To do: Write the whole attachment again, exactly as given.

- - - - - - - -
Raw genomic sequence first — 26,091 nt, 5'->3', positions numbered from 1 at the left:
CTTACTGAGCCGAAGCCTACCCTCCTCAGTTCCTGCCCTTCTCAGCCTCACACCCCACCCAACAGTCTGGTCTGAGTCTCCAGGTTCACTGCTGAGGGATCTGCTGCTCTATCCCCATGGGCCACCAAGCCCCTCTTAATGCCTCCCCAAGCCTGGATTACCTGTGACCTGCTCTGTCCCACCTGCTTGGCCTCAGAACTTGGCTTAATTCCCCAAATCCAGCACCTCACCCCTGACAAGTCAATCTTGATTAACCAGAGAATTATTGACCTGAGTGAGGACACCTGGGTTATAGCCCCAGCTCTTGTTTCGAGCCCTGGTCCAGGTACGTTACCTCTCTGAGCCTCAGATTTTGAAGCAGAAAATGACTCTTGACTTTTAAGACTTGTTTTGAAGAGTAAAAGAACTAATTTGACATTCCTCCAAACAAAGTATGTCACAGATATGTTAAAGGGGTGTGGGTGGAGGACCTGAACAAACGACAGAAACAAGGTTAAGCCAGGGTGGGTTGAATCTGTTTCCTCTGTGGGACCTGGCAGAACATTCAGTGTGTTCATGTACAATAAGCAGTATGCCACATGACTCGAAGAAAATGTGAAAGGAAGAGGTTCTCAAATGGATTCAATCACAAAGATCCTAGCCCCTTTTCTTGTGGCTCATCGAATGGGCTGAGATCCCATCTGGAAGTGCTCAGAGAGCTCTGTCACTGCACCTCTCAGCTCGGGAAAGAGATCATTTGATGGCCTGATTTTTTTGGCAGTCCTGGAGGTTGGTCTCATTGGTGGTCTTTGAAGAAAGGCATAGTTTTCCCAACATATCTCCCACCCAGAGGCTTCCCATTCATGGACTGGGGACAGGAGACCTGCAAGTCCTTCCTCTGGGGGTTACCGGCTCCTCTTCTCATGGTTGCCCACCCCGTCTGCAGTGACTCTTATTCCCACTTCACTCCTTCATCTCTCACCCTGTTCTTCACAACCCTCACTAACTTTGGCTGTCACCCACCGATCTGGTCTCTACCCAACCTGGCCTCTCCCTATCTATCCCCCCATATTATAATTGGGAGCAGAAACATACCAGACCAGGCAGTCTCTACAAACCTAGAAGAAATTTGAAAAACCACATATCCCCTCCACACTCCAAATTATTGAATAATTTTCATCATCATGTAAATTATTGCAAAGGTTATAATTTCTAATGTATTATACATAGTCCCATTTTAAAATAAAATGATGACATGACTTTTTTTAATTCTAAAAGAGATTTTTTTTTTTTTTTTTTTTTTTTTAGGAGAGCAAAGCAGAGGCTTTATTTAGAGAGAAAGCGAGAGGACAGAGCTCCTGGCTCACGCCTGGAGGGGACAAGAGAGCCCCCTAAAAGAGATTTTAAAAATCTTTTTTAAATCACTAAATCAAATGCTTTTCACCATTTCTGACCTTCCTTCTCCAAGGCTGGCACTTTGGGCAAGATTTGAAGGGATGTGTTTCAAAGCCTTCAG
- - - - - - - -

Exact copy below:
Raw genomic sequence first — 26,091 nt, 5'->3', positions numbered from 1 at the left:
CTTACTGAGCCGAAGCCTACCCTCCTCAGTTCCTGCCCTTCTCAGCCTCACACCCCACCCAACAGTCTGGTCTGAGTCTCCAGGTTCACTGCTGAGGGATCTGCTGCTCTATCCCCATGGGCCACCAAGCCCCTCTTAATGCCTCCCCAAGCCTGGATTACCTGTGACCTGCTCTGTCCCACCTGCTTGGCCTCAGAACTTGGCTTAATTCCCCAAATCCAGCACCTCACCCCTGACAAGTCAATCTTGATTAACCAGAGAATTATTGACCTGAGTGAGGACACCTGGGTTATAGCCCCAGCTCTTGTTTCGAGCCCTGGTCCAGGTACGTTACCTCTCTGAGCCTCAGATTTTGAAGCAGAAAATGACTCTTGACTTTTAAGACTTGTTTTGAAGAGTAAAAGAACTAATTTGACATTCCTCCAAACAAAGTATGTCACAGATATGTTAAAGGGGTGTGGGTGGAGGACCTGAACAAACGACAGAAACAAGGTTAAGCCAGGGTGGGTTGAATCTGTTTCCTCTGTGGGACCTGGCAGAACATTCAGTGTGTTCATGTACAATAAGCAGTATGCCACATGACTCGAAGAAAATGTGAAAGGAAGAGGTTCTCAAATGGATTCAATCACAAAGATCCTAGCCCCTTTTCTTGTGGCTCATCGAATGGGCTGAGATCCCATCTGGAAGTGCTCAGAGAGCTCTGTCACTGCACCTCTCAGCTCGGGAAAGAGATCATTTGATGGCCTGATTTTTTTGGCAGTCCTGGAGGTTGGTCTCATTGGTGGTCTTTGAAGAAAGGCATAGTTTTCCCAACATATCTCCCACCCAGAGGCTTCCCATTCATGGACTGGGGACAGGAGACCTGCAAGTCCTTCCTCTGGGGGTTACCGGCTCCTCTTCTCATGGTTGCCCACCCCGTCTGCAGTGACTCTTATTCCCACTTCACTCCTTCATCTCTCACCCTGTTCTTCACAACCCTCACTAACTTTGGCTGTCACCCACCGATCTGGTCTCTACCCAACCTGGCCTCTCCCTATCTATCCCCCCATATTATAATTGGGAGCAGAAACATACCAGACCAGGCAGTCTCTACAAACCTAGAAGAAATTTGAAAAACCACATATCCCCTCCACACTCCAAATTATTGAATAATTTTCATCATCATGTAAATTATTGCAAAGGTTATAATTTCTAATGTATTATACATAGTCCCATTTTAAAATAAAATGATGACATGACTTTTTTTAATTCTAAAAGAGATTTTTTTTTTTTTTTTTTTTTTTTTAGGAGAGCAAAGCAGAGGCTTTATTTAGAGAGAAAGCGAGAGGACAGAGCTCCTGGCTCACGCCTGGAGGGGACAAGAGAGCCCCCTAAAAGAGATTTTAAAAATCTTTTTTAAATCACTAAATCAAATGCTTTTCACCATTTCTGACCTTCCTTCTCCAAGGCTGGCACTTTGGGCAAGATTTGAAGGGATGTGTTTCAAAGCCTTCAG